v. “Russian television presented the two suspects, naming them as Boshirov and Petrov, as tourists who travelled twice to Salisbury because they were determined to see the city’s cathedral”

If Mr Roth is referring to the RT interview this is incorrect. RT simply interviewed the two men. It didn’t “present” them as anything. The interviewer (the editor of the channel) declined to state her personal opinion as to whether the men were telling the truth or not.

Embellishing a story or outright lying – a matter of semantics perhaps. But in either case – not journalism.

Update

It really is incessant. Here is today’s article which links Skripal and alleged Russian cyberattacks. It is by ‘Diplomatic Editor’ Patrick Wintour. He writes:

Official Russian explanations for the two men’s visit to Salisbury have been widely ridiculed, prompting tensions inside the Russian government over the inept handling of the episode.

However; there haven’t been any official explanations. See point iv. above: “The Kremlin has said it will not help secure an interview with the suspects or discuss speculation as to their identities”. You can check they are lying because they can’t even get their story straight.

Then we have:

The cyber-attack on the DNC headquarters, critical to the outcome of the 2016 elections, has often been attributed to the Russians, but it is the first time the UK intelligence services have made the claim.

Maybe ‘critical’. But that is a judgement not an objective fact as Mr Wintour presents here. (And a simplistic hack as this was reported to be is not a ‘cyber-attack’. A cyber-attack is when you set out to actively damage or cripple infrastructure – such as the US/Israel cyber-attack on Iran’s nuclear facilities. In this case it was a hack to obtain data. Calling this event a cyberattack is just another lie).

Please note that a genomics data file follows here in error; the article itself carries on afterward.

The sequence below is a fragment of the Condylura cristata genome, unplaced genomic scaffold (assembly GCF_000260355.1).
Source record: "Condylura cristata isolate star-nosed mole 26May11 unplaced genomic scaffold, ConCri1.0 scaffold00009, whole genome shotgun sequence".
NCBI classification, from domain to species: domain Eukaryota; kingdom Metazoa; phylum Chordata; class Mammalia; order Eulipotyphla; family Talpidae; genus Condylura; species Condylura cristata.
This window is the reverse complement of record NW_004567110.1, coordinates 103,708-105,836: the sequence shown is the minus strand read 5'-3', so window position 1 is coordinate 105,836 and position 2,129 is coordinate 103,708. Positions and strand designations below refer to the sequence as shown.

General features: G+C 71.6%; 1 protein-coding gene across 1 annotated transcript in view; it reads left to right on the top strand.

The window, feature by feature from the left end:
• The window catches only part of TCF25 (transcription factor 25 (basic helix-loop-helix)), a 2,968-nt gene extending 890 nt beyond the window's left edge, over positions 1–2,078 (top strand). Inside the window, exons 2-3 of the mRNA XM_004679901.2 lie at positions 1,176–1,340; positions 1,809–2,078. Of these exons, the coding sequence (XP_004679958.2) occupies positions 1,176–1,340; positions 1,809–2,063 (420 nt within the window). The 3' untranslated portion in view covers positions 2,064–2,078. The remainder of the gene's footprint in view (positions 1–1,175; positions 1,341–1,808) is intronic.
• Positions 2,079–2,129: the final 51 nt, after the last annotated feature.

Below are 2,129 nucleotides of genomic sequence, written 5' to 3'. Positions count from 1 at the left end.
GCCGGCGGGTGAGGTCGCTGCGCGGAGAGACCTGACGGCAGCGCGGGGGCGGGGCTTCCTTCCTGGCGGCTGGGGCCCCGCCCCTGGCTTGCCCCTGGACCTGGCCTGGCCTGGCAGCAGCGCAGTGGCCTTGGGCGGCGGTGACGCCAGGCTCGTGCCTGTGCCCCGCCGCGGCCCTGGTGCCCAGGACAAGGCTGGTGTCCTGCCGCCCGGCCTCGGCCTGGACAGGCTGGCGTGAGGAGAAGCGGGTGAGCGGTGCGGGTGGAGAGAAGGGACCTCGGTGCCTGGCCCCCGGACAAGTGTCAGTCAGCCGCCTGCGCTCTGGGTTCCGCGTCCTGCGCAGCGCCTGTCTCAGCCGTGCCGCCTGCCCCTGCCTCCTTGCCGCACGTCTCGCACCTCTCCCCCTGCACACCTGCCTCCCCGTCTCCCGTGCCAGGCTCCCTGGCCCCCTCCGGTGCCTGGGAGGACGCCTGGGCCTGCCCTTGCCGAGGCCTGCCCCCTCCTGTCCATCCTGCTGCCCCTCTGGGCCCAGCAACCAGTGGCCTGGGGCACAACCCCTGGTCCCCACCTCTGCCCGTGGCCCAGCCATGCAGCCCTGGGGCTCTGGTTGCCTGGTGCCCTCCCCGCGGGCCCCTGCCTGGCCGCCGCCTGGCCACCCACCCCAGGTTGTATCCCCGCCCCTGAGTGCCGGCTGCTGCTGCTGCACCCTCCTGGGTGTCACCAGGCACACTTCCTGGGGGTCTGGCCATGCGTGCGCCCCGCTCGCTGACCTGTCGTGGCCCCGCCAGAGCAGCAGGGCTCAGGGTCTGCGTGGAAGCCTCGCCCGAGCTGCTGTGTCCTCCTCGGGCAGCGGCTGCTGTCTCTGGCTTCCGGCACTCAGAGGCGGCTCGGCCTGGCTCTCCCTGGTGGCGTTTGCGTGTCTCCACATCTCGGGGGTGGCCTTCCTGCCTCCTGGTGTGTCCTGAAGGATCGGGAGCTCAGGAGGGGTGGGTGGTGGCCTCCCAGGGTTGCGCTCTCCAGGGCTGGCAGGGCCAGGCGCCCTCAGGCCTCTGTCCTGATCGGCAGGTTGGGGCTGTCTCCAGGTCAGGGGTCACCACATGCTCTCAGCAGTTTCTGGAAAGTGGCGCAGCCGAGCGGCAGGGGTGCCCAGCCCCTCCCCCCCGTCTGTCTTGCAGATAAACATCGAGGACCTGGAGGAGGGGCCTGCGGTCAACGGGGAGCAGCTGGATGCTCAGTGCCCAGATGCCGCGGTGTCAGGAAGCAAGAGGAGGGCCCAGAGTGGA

Actually this story about alleged Russian hacking (perhaps provided to the Guardian by the Security Services?) should be understood completely in the context a) of Britain having recently set up its own dedicated cyber warfare unit and b) Britain trying to create a post-Brexit security role for itself in Europe.

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We “bolster” – they meddle

You have to do a double-take to check that the author of this Guardian article on the recent referendum in Macedonia is not having a laugh. But no – this is how they think. The referendum asked people if they wanted to change the name of the country so as to be able to resolve a dispute with Greece and move towards EU and NATO membership. The vote was high – about 90% in favour – but the low turnout (36%) meant that the result was not binding.

There are the usual unsubstantiated claims about “Russian meddling”. There is the usual reliance on claims by US officials. As usual “allegations” are treated as facts. And a smattering of Facebook posts (which could, as far as the article evidences, be by anyone at all) are cited as evidence of Russian interference.

But what is really surprising is how they manage to keep a straight face when after all these (vague and unsubstantiated claims) of Russian “interference” they calmly discuss how the US spent USD 8 million trying to “bolster” the yes vote.